Cognitive Vulnerability and Stress in Children and Adolescents, by Randy P. Auerbach and Benjamin L. Hankin. Guilford Press, 2013. $11.01 E-book, ISBN 9781462511884.
Research in psychiatry and mood disorders continues to deepen with the publication of Randy Auerbach and Benjamin Hankin’s Cognitive Vulnerability and Stress in Children and Adolescents. Dr. Hankin is a professor at Denver University in the department of psychology. Other areas of his expertise include developmental pathology and depression. He has published eight books before Cognitive Vulnerability on related topics, including Co-Rumination and Stress Generation (2010). He is also a recipient of the American Psychological Association’s Distinguished Scientific Award for Early Career Contribution to Psychology. Dr. Auerbach is an assistant professor at Harvard where he directs the research of child and adolescent psychiatry. His studies aim to discover underlying symptoms of mood disorders and create prevention programs for these disorders. His research has earned him the Smadar Levin Award from the Society for Research on Psychopathology. With their combined knowledge of developmental psychology and biological precursors, the authors have contributed excellent research to the growing study of mood disorders.
Intended for an audience with a basic understanding of psychology, Cognitive Vulnerability analyzes and researches the underlying factors contributing to depression, anxiety, risky behavior, and substance abuse. This research is conducted through exploring social, biological, and environmental factors in a psychological framework of study. The seven chapters each address a major aggravator of the spectrum of mood disorders mentioned, and each is structured in a parallel format. Every chapter opens with a precursor and its associated disorder; precursors like risky behavior or excessive reassurance seeking are explained based on past studies, which the authors expand on in their research. Cognitive Vulnerability is one of the first books in its field to place risk factors that were once separated with different disorders together as an interactive model. Negative effect was a symptom only analyzed with depression, for example, but Auerbach and Hankin proved it also associated with anxiety after adding it to a model that included other pathologies. Any new found results like this one are written alongside referencing graphs. The authors are conscientious about adding a “discussion” that places these statistics into context. This strategy makes processing information and conclusions easy for the average reader.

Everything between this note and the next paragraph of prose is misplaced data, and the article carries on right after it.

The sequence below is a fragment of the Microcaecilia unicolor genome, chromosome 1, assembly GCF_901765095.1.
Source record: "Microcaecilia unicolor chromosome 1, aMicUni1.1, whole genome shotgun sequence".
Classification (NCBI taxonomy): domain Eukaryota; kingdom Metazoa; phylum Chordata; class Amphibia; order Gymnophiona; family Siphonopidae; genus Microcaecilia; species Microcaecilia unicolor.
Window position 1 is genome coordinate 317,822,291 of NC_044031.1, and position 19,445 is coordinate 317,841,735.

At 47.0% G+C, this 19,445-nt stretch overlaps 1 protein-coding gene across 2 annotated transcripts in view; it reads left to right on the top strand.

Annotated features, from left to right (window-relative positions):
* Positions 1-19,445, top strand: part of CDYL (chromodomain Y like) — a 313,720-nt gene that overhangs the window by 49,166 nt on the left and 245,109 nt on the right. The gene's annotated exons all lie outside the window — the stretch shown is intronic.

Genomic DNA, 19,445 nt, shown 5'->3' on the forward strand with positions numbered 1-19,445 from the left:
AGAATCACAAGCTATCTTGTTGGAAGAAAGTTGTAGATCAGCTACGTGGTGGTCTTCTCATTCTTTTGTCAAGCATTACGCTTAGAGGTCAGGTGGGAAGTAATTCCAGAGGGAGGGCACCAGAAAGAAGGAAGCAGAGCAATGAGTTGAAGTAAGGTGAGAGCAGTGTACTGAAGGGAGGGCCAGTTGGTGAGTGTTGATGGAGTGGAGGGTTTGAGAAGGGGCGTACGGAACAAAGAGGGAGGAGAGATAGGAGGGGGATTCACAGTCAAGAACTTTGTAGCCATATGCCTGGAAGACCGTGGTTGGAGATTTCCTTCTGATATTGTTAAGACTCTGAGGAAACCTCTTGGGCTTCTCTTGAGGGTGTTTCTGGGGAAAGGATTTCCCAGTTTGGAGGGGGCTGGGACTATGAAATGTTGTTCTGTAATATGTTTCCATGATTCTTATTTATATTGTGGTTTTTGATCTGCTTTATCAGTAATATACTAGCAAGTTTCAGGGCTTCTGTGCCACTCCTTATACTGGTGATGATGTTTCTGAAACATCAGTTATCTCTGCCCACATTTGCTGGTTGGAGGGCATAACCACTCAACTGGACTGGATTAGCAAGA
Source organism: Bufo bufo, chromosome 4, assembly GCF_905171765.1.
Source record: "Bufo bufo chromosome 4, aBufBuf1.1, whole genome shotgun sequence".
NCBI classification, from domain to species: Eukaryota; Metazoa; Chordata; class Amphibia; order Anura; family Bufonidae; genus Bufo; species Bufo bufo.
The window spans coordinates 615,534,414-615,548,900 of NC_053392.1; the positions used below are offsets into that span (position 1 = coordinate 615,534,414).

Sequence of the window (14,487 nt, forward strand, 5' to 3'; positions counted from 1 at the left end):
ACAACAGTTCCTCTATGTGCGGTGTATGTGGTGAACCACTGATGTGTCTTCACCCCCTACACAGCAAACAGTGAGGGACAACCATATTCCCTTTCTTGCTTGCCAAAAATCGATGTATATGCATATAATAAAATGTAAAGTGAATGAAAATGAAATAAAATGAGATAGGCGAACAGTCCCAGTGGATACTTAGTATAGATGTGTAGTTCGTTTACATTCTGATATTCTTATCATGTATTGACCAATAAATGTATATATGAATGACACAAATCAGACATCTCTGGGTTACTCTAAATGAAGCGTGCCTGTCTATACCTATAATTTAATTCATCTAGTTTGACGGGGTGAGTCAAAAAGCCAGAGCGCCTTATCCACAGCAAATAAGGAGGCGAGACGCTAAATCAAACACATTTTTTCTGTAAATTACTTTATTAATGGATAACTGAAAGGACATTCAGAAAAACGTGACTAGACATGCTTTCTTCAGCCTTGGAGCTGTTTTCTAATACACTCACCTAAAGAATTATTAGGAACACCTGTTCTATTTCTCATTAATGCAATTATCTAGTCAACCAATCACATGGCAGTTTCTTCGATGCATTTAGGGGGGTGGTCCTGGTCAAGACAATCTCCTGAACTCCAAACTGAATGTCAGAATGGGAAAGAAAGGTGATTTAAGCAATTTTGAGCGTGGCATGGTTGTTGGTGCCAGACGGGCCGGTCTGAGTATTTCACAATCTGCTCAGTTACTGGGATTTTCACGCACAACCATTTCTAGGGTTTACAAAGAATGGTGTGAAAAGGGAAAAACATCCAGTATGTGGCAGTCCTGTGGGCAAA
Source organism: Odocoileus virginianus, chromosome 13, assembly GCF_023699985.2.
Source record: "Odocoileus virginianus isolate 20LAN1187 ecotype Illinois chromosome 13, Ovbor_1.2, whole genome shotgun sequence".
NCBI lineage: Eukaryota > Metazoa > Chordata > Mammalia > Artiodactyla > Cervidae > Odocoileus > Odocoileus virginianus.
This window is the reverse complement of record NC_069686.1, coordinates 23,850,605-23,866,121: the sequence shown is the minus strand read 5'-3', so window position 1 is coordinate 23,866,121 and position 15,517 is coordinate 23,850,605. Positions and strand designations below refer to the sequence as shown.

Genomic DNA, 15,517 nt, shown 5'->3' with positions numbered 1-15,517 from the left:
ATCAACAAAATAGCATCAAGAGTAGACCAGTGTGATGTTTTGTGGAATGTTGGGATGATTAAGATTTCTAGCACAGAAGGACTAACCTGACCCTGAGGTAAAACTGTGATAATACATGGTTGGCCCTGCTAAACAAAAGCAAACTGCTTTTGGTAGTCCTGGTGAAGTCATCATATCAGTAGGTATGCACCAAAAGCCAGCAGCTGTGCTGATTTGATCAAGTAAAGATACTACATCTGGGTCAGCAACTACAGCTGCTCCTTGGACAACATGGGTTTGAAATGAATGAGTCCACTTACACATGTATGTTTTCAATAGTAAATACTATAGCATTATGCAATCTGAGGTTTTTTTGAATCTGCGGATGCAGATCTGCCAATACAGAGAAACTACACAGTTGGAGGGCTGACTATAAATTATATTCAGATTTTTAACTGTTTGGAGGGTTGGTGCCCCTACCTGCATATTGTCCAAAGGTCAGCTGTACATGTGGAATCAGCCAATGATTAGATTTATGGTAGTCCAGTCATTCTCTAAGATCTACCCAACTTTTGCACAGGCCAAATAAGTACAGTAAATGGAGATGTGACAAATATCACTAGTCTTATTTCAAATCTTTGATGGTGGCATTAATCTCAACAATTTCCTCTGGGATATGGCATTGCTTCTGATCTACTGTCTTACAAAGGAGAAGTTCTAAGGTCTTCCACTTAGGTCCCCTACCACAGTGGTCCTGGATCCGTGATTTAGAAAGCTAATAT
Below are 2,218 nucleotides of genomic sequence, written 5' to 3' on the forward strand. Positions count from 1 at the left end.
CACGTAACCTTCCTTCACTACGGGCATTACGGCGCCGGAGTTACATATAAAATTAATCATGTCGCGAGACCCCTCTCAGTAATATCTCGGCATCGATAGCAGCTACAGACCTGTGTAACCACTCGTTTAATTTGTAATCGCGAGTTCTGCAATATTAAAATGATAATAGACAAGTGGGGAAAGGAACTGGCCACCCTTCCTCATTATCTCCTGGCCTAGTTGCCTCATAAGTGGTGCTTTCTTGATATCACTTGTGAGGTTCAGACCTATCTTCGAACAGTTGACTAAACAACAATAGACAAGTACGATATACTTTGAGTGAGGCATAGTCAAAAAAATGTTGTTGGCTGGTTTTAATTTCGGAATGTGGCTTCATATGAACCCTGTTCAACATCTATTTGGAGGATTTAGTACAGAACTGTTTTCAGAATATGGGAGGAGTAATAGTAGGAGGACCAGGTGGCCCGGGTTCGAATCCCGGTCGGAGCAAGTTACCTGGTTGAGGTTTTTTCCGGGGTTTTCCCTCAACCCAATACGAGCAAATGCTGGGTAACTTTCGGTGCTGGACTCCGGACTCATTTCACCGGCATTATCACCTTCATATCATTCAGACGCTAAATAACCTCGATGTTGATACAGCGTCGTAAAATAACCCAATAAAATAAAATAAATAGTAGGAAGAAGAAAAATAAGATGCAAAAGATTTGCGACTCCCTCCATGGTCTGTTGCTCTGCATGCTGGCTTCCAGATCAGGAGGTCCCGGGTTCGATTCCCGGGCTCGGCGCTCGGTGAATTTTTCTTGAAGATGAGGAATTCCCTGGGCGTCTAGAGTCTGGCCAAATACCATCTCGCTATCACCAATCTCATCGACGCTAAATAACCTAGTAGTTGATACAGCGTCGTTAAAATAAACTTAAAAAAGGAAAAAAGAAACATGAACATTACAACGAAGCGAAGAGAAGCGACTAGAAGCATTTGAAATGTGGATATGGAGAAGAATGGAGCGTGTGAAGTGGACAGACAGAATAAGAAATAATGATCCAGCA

The genre on cognitive vulnerability, or dysfunctional thought processing, has become a popular focus of study in conquering the causes of depression. However, a majority of similar scholarly books tend to focus on only depression and its underlying symptoms. The work that comes closest in its research to Auerbach and Hankin’s book is Vulnerability to Depression (2011). The authors, Rick Ingram and Ruth Atchley, drawing heavily on neuroscience, use a type of multi modal model like the one developed by Auerbach and Hankin. Here, separate symptoms of depression such as cognition and biological responses were recorded together in determining how their interplay led to other negative behaviors. These authors, however, restrict their focus to depression, leaving room for Auerbach and Hankin’s more far-reaching study.
Auerbach and Hankin’s secondary focus on anxiety is a major strength to their developmental study of depression. The two researchers draw the important conclusion that anxiety is one of the most crucial precursors to depression. Anxiety, in itself, has its own psychopathology unique to depression. In order to trace the full path to depression, the authors suggest, it is helpful to first follow the path that leads to the precursor of anxiety. This strategy also opens up opportunity to discuss symptoms that derive from anxiety and would not otherwise be mentioned if only focusing on depression. For example, risky behavior is not only a pre-determinant to anxiety, but to other disorders. Frequent bouts of risky behavior can also lead to depression, a factor that is too often missed in other studies of depression. Auerbach and Hankin are therefore right in choosing topics which help predict the causes of these mood disorders, such as maternal neglect or improper biological responses to stress.
As this book discusses major influences on depression, the writing structure alternates amongst three different disorders of depression, anxiety and cognitive vulnerability in a way that occasionally confuses the reader. However, Auerbach and Hankin’s aim was not to construct a linear narration, but an organized compilation of the most pressing theories on developing depression and associated mood disorders. This text is certainly not a self-help book but one that offers the most recent research and new interactive models. All mood disorders are mentioned in order to uncover all connections among them and symptoms they may present. If the goal is to understand the entire web of factors that constitute depression, then this book gives one of the broadest outlooks. Not only does it relate to neural responses to the body in experiencing a disorder, but what environments could formulate it, beginning in infancy. This book will prove most helpful in thoroughly investigating contributors to mood disorders for the purpose of constructing preventions and cures.
Alix Poliszuk, North Hennepin Community College